How to Increase your Essay's Word Count

Casey Brown

It happens. You pour your heart out to write the perfect college essay. You've included everything you could possibly think of in your work. Before you submit your magnificent piece of writing, you enter the essay into a word counter.

And there it is: You've come up short on your word count.

Using the right tool to measure your word count can ensure you
Using the right tool to measure your word count can ensure you're reaching your word goal for each assignment.

Whether it's a college application, a scholarship essay, or a report for class, word counts can be daunting sometimes. And when you come up short, there are solutions available to bulk up your writing.

This article will help you find ways to add to your word count without sacrificing on the quality of your work.

1. Know your Goal and How to Measure It Accurately

Is the requirement 800–1000 words? Is it 500 words maximum? Knowing the exact word goal is crucial when beginning to write, especially for something as important as a college entrance essay or a scholarship competition. Always be sure to read the detailed requirements for each assignment.

It's also important to use an accurate word counter for essays to calculate your word count. Find a reliable online tool to help you track your word count as you're working so you can have peace of mind that you're creating something that fits the requirements you've been given.

Once you've figured out what word count you're aiming for, it's common to look for some short cuts to help estimate your word count as you work. Some writers ask, "How many pages is 1,000 words?". Although this varies with font type, font size, and spacing choices, generally speaking, double-spaced, typed fonts provide about 250 words per page.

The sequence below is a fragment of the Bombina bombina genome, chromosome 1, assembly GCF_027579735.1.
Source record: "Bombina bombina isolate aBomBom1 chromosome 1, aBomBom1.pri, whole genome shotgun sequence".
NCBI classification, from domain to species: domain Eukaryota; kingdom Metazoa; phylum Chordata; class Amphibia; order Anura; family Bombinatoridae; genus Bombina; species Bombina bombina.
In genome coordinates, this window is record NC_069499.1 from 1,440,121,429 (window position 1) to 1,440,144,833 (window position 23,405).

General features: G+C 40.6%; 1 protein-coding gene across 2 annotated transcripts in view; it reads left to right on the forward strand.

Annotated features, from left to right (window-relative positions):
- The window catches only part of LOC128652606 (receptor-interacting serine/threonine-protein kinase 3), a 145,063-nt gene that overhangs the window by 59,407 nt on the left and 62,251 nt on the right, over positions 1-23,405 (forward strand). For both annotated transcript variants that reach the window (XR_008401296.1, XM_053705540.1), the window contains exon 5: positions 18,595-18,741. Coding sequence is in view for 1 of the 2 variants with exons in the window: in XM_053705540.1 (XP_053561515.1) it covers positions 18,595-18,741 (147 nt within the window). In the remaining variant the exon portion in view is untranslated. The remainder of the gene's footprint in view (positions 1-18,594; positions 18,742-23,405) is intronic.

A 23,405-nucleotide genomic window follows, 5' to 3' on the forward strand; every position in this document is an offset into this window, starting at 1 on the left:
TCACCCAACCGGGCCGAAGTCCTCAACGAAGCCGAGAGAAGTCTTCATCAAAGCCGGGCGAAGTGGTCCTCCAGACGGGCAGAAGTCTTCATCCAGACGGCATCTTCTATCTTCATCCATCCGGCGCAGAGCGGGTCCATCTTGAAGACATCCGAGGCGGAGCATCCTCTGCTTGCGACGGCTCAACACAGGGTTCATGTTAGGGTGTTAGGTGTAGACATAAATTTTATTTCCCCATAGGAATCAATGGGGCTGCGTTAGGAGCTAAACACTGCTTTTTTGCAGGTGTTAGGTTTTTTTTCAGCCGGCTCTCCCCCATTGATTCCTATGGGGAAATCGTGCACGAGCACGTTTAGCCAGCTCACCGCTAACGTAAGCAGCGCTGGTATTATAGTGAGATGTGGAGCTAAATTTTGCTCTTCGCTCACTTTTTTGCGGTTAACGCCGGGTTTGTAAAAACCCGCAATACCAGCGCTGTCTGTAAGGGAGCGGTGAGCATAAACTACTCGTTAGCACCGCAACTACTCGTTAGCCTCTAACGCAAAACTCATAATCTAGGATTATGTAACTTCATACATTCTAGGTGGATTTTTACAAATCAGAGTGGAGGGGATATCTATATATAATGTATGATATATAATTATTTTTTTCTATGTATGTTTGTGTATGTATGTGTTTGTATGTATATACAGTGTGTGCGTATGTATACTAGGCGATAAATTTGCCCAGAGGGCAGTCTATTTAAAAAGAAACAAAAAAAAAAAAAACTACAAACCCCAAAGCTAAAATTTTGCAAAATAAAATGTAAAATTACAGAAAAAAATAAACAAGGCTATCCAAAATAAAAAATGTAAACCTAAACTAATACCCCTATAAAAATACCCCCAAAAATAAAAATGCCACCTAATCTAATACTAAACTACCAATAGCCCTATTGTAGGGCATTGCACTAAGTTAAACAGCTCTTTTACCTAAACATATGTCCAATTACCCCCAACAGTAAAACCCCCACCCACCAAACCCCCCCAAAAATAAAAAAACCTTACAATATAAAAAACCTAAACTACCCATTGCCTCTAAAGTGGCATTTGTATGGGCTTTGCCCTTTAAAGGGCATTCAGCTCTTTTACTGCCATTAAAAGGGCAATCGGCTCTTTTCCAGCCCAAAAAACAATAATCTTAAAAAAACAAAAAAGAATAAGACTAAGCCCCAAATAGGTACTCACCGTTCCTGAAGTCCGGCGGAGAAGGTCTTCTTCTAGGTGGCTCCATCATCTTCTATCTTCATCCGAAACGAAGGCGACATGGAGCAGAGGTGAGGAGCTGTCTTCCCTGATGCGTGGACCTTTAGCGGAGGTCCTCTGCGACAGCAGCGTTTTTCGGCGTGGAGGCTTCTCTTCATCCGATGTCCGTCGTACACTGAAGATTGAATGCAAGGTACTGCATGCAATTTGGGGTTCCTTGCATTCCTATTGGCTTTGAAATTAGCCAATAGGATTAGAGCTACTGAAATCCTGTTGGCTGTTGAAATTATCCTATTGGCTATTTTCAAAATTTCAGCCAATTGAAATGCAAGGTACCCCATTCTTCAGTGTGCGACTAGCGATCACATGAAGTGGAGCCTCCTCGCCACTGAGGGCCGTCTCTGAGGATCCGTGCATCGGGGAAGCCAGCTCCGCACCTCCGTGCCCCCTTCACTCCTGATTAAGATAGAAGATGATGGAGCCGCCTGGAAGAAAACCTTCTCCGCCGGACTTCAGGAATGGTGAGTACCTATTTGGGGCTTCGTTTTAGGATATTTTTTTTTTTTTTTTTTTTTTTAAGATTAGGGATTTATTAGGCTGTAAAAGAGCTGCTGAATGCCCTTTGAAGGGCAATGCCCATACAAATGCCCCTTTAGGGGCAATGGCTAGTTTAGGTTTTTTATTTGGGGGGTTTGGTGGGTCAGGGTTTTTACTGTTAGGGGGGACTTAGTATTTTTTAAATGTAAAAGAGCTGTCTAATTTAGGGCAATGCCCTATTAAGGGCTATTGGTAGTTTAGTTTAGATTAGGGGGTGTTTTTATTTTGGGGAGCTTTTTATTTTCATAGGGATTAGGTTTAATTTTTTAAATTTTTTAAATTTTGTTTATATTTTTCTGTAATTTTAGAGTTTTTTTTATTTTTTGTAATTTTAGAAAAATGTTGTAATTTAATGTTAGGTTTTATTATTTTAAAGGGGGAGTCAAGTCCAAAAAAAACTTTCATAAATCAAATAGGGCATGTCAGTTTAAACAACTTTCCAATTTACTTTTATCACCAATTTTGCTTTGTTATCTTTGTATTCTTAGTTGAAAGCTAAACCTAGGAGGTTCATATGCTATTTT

Remember this is just a general rule. Always verify with a word counter before you submit a piece of writing such as a college essay.

2. Be Aware of What NOT To Do

When writers fall short of word counts, they sometimes add filler words that don't improve the quality of the writing at all. Adding pointless fillers will instead make the writing weaker.

Does the following sound familiar?

You add a few more random words, ask yourself, "How many words is this now?", check it in a word counter, and then repeat this process until you've reached the desired word count.

Though I've been guilty of this myself once or twice, this is NOT the way to properly bulk up your essay.

Being wordy in your writing does not make you appear more intelligent. If you start adding miscellaneous words to your essays, it becomes very, very, very, very obvious to your reader. (See what I did there?) It would be really, really redundant and repetitive and even more redundant to just add extra words that essentially mean the same thing. (See. I did it again.)

What you choose to add to your writing needs to be high quality and necessary. This next hint will help you add words that will enhance your writing instead of hurting it.

Adding random words will make writing weaker, so it